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Open Access Highly Accessed Research article

Impact of telemonitoring home care patients with heart failure or chronic lung disease from primary care on healthcare resource use (the TELBIL study randomised controlled trial)

Iñaki Martín-Lesende1*, Estibalitz Orruño2, Amaia Bilbao3, Itziar Vergara4, Mª Carmen Cairo1, Juan Carlos Bayón2, Eva Reviriego2, María Isabel Romo1, Jesús Larrañaga1, José Asua2, Roberto Abad1 and Elizabete Recalde1

Author Affiliations

1 Bilbao Primary Care Health Region, Osakidetza – Basque Health Service, Bizkaia, Spain

2 Basque Office for Health Technology Assessment (OSTEBA), Department of Health and Consumer Affairs, Basque Government, Vitoria-Gasteiz, Araba, Spain

3 Research Unit, Basurto University Hospital, Osakidetza, Health Services Research on Chronic Patients Network (REDISSEC), Bilbao, Bizkaia, Spain

4 Primary Care Research Unit of Gipuzkoa, Osakidetza, REDISSEC, Donostia, Gipuzkoa, Spain

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BMC Health Services Research 2013, 13:118  doi:10.1186/1472-6963-13-118

Published: 28 March 2013

Abstract

Background

There is growing evidence that home telemonitoring can be advantageous in societies with increasing prevalence of chronic diseases.

The main objective of this study is to evaluate the effect of a primary care-based telemonitoring intervention on the number and length of hospital admissions.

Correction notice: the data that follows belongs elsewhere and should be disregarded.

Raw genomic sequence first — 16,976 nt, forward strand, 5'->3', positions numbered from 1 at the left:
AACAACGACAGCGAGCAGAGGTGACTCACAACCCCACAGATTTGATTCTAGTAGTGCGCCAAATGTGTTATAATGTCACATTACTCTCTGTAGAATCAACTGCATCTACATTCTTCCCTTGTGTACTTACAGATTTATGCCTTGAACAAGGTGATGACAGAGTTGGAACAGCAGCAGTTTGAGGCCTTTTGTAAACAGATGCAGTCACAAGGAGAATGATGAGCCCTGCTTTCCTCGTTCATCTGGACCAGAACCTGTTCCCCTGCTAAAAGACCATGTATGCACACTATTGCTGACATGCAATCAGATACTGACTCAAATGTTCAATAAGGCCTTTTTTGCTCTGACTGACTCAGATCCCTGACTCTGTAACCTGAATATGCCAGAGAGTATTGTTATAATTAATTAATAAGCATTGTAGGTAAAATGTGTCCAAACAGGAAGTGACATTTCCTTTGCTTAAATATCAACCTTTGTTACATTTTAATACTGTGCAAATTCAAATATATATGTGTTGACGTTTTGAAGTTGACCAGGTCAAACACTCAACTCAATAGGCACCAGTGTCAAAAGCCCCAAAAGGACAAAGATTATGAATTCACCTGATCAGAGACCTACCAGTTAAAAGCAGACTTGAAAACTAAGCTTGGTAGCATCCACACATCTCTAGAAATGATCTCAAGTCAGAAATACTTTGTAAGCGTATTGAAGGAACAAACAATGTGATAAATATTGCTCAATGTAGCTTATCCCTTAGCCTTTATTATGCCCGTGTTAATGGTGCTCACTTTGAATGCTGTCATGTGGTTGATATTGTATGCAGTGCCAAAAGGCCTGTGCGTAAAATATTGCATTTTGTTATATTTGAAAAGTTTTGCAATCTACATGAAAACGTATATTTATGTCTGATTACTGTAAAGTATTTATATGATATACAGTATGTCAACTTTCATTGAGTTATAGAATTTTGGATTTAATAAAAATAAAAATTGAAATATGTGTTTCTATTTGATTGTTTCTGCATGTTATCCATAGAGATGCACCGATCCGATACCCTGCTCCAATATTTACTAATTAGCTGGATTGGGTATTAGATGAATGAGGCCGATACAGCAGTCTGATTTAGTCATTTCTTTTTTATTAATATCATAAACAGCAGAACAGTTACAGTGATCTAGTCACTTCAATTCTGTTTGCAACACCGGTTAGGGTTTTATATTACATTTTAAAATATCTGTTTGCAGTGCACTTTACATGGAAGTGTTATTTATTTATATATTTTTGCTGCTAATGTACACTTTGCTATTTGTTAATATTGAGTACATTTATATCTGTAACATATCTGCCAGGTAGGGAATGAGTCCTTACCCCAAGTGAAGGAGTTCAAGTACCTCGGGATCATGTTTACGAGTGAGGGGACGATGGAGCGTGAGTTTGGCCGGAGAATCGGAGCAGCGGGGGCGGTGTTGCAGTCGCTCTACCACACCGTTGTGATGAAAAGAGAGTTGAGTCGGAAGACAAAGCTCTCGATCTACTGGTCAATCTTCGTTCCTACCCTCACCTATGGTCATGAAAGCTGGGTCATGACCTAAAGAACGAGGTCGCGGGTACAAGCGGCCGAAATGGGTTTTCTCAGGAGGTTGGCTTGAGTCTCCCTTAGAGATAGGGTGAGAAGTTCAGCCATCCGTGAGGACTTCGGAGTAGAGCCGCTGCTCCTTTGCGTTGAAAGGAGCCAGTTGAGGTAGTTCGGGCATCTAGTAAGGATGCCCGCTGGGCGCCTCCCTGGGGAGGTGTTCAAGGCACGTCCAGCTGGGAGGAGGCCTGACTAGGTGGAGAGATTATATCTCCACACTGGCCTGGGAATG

Methods

A randomised controlled trial was carried out across 20 health centres in Bilbao (Basque Country, Spain) to assess the impact of home telemonitoring on in-home chronic patients compared with standard care. The study lasted for one year. Fifty-eight in-home patients, diagnosed with heart failure (HF) and/or chronic lung disease (CLD), aged 14 or above and with two or more hospital admissions in the previous year were recruited. The intervention consisted of daily patient self-measurements of respiratory-rate, heart-rate, blood pressure, oxygen saturation, weight, body temperature and the completion of a health status questionnaire using PDAs. Alerts were generated when pre-established thresholds were crossed. The control group (CG) received usual care. The primary outcome measure was the number of hospital admissions that occurred at 12 months post-randomisation. The impact of telemonitoring on the length of hospital stay, use of other healthcare resources and mortality was also explored.

Results

The intervention group (IG) included 28 patients and the CG 30. Patient baseline characteristics were similar in both groups. Of the 21 intervention patients followed-up for a year, 12 had some admissions (57.1%), compared to 19 of 22 controls (86.4%), being the difference statistically significant (p = 0.033, RR 0.66; 95%CI 0.44 to 0.99). The mean hospital stay was overall 9 days (SD 4.3) in the IG versus 10.7 (SD 11.2) among controls, and for cause-specific admissions 9 (SD 4.5) vs. 11.2 (SD 11.8) days, both without statistical significance (p = 0.891 and 0.927, respectively). Four patients need to be telemonitored for a year to prevent one admission (NNT). There were more telephone contacts in the IG than in the CG (22.6 -SD 16.1- vs. 8.6 -SD 7.2-, p = 0.001), but fewer home nursing visits (15.3 -SD 11.6- vs. 25.4 -SD 26.3-, respectively), though the difference was not statistically significant (p = 0.3603).

Conclusions

This study shows that telemonitoring of in-home patients with HF and/or CLD notably increases the percentage of patients with no hospital admissions and indicates a trend to reduce total and cause-specific hospitalisations and hospital stay. Home telemonitoring can constitute a beneficial alternative mode of healthcare provision for medically unstable elderly patients.

Trial registration

Current Controlled Trials ISRCTN89041993

Keywords:
Telemonitoring; Primary care; Effectiveness; Hospital admissions; In-home patients; Chronic diseases; Heart failure; Chronic lung disease; Elderly